Mary Fuller McChesney, 1922-2022
She wasn’t a famous artist, though her extraordinary art and her heartfelt compassion touched the lives of many people. A graduate of UC Berkeley, and a real “Rosie the Riveter” she worked in Richmond shipyards during World War II and was employed at California Faience, an innovative Berkeley pottery company that operated from 1915 to 1959, and that made tiles for Julia Morgan.
Mary McChesney carried the spirit of Berkeley with her her whole life. In a way, she never left. Berkeley private homes and gardens, as well as public spaces, such as the Becky Temko Tot Lot on Roosevelt Avenue, are graced by her work. Harvey Smith, author of Berkeley and the New Deal, says, “I regret I only got to know Mary in her later years, not during her prime. Her outspoken personality reflected her varied, eclectic life.”
For decades, she and her husband, Robert McChesney, turned their remote studios and their community on Sonoma Mountain into an oasis of creativity and a kind of welcome center for bohemians, wanderers and nature lovers. On May 4, 2022, Mary Fuller McChesney died peacefully at a rest home in Petaluma, where she lived for the last few years of her life, struggling to keep her wits about her and to greet friends and admirers from near and far with her irrepressible smile and feistiness. When she died, she was four months shy of her 100th birthday. Two drawings, which reflected some of her personality, graced one of the walls in her room. One was titled “Take it easy, but take it,” and another, “Don’t Get Mad, Get Even.”
Alas, her passing has not been noted in any newspaper or magazine. Still, not long ago, art critic and journalist, Gretchen Giles, wrote a piece about the McChesneys that was titled “True Bohemians.” It was subtitled “Artists Robert and Mary McChesney found peace outside the limelight.” Mary also died outside the limelight.
Born in Wichita, Kansas, she came to California in 1922, studied philosophy at UC Berkeley and became a welder in the shipyards in large part because she liked to work with her hands and because she respected workers and the working class. In 1949, she married artist, printmaker and teacher Robert McChesney. She was often in his shadow, though she also promoted his work extensively, and was his most ardent fan. For more than half-a-century Robert and Mary were inseparable.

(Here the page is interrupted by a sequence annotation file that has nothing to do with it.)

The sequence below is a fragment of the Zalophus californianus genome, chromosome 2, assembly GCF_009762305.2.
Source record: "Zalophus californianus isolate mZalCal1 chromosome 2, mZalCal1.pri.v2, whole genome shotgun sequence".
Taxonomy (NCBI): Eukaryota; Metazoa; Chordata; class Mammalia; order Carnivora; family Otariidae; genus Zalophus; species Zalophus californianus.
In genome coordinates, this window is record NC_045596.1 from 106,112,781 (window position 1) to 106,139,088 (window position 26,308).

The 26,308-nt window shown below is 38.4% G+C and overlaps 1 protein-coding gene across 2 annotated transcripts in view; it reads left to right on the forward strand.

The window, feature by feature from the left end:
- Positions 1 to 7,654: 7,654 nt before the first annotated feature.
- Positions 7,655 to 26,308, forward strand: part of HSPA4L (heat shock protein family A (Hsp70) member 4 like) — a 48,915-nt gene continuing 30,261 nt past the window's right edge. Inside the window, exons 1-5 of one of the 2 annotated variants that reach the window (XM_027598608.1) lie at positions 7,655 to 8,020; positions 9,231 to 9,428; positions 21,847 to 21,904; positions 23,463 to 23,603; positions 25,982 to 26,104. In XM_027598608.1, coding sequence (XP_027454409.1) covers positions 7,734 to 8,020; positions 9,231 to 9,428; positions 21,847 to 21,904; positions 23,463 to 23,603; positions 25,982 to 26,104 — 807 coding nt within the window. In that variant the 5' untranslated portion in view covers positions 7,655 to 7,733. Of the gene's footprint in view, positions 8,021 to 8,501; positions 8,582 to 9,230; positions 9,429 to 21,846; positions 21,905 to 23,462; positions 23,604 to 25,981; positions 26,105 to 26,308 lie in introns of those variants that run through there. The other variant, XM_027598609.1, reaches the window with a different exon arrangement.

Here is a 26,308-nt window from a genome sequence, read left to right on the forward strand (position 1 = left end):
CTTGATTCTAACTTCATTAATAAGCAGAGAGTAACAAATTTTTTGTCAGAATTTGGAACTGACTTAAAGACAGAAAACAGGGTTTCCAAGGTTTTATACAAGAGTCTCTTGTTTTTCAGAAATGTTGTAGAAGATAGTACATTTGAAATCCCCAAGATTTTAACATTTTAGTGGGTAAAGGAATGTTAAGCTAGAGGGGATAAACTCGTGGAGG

Mary McChesney had her first solo show of paintings and clay sculptures at the Artists’ Guild Gallery in San Francisco. Her work was also exhibited in Santa Rosa, Petaluma, Occidental and Napa. In her sculptures, which have been exhibited all over the world, she often depicted giant totems and goddesses. Yes, she was a feminist. One of her last big works, which is seven-feet high, is titled “Gualala Shanti.” Admirers say “it looks primitive in a contemporary way.”
Beginning in the mid-1940s, and continuing until the 1970s, Mary won awards and grants from places like the Ford Foundation and the National Endowment for the Arts. An oral historian for the Archives of the American Art-Smithsonian Institution, Mary’s interviews with New Deal artists have helped to provide an accurate record of that era, and have inspired those who would honor an extraordinary time for public art that reflected a real America and real Americans, not the wealthy and the powerful.
For a time in the 1950s, the McChesneys lived and worked in Guadalajara, Mexico, where Mary wrote murder mysteries. They were published under titles such as The Victim was Unimportant and Asking for Trouble, and with two pseudonyms, such as Joe Rayter and Melissa Franklin. Mary McChesney gained respect as an art historian, and as the author of A Period of Exploration: San Francisco 1945-1950, which was published by the Oakland Museum and that documents a five-year period time sometimes called “The Golden Age,” when painting, especially abstract expressionism, flourished in the Bay Area. The McChesneys exhibited their work together in 2002 at the Art Exchange Gallery in San Francisco. One reviewer described their life and the art they produced as “colorful.” It was that and much more.
Robert McChesney died in 2008. Mary carried on as long and as best she could on her own. Over the years, her friends had included famous painters such as Willem De Kooning and Richard Diebenkorn, plus artists not widely known today, such as Hassel Smith and Emmy Lou Packard. She had many young admirers.
Fame apparently mattered more to Robert than to Mary. She aimed to shock the bourgeoisie and often did. Interviews with her are located at the Archives of American Art in Washington D.C. Now, perhaps with her passing, Mary McChesney will be remembered by curators and art historians. Perhaps her sculptures will inspire future artists. The property that the McChesneys owned is on sale for $1.495 million. For those who don’t know Mary McChesney’s work, it can be viewed and appreciated at the Calabi Gallery in Santa Rosa. Art maven Dennis Calabi (firstname.lastname@example.org, 707-781-7070) sings Mary’s praises and shares his memories of her.
Jonah Raskin is a novelist, poet and non-fiction writer.